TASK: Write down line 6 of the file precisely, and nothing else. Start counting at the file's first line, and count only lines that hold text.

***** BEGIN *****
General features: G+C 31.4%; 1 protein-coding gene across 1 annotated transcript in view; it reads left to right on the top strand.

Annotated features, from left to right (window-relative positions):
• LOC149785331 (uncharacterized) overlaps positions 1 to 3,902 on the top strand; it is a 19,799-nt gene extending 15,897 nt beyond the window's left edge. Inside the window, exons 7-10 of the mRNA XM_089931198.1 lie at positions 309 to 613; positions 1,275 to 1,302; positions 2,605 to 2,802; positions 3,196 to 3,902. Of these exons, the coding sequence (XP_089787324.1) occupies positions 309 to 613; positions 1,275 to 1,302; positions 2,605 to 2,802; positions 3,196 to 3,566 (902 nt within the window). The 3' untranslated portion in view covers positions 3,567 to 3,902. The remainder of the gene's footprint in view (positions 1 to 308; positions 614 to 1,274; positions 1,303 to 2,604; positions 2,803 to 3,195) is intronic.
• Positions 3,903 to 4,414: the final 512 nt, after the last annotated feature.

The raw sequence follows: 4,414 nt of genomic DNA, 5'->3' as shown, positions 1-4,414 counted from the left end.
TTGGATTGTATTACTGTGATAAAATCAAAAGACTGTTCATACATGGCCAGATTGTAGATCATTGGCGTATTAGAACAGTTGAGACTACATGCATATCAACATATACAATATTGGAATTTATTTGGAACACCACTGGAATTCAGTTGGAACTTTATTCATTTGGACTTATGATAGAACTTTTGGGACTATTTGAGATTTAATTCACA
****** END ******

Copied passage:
TTGGATTGTATTACTGTGATAAAATCAAAAGACTGTTCATACATGGCCAGATTGTAGATCATTGGCGTATTAGAACAGTTGAGACTACATGCATATCAACATATACAATATTGGAATTTATTTGGAACACCACTGGAATTCAGTTGGAACTTTATTCATTTGGACTTATGATAGAACTTTTGGGACTATTTGAGATTTAATTCACA